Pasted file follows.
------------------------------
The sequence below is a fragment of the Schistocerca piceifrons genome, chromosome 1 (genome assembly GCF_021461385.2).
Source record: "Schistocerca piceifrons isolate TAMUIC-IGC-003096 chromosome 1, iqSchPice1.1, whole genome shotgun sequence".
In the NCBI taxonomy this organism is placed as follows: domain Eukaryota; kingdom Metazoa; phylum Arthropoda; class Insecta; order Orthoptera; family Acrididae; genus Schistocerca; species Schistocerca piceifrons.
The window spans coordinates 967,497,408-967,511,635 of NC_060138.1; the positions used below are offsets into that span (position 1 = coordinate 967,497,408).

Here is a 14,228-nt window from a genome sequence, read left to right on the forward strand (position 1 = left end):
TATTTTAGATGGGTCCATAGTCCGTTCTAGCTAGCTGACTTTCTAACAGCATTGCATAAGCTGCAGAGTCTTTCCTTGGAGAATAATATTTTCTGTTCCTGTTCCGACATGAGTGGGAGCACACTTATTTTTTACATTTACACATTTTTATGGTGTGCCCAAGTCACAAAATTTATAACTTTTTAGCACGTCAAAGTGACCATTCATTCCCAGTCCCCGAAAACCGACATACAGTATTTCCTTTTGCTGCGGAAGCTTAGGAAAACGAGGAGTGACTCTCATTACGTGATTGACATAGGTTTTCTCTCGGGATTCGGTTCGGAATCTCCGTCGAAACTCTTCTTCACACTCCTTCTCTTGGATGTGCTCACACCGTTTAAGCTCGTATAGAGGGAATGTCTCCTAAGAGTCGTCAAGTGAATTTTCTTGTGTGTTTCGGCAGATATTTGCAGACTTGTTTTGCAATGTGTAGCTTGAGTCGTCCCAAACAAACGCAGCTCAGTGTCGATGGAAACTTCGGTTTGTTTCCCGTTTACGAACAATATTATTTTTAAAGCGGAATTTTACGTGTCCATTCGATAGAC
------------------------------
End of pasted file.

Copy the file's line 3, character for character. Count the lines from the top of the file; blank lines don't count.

In the NCBI taxonomy this organism is placed as follows: domain Eukaryota; kingdom Metazoa; phylum Arthropoda; class Insecta; order Orthoptera; family Acrididae; genus Schistocerca; species Schistocerca piceifrons.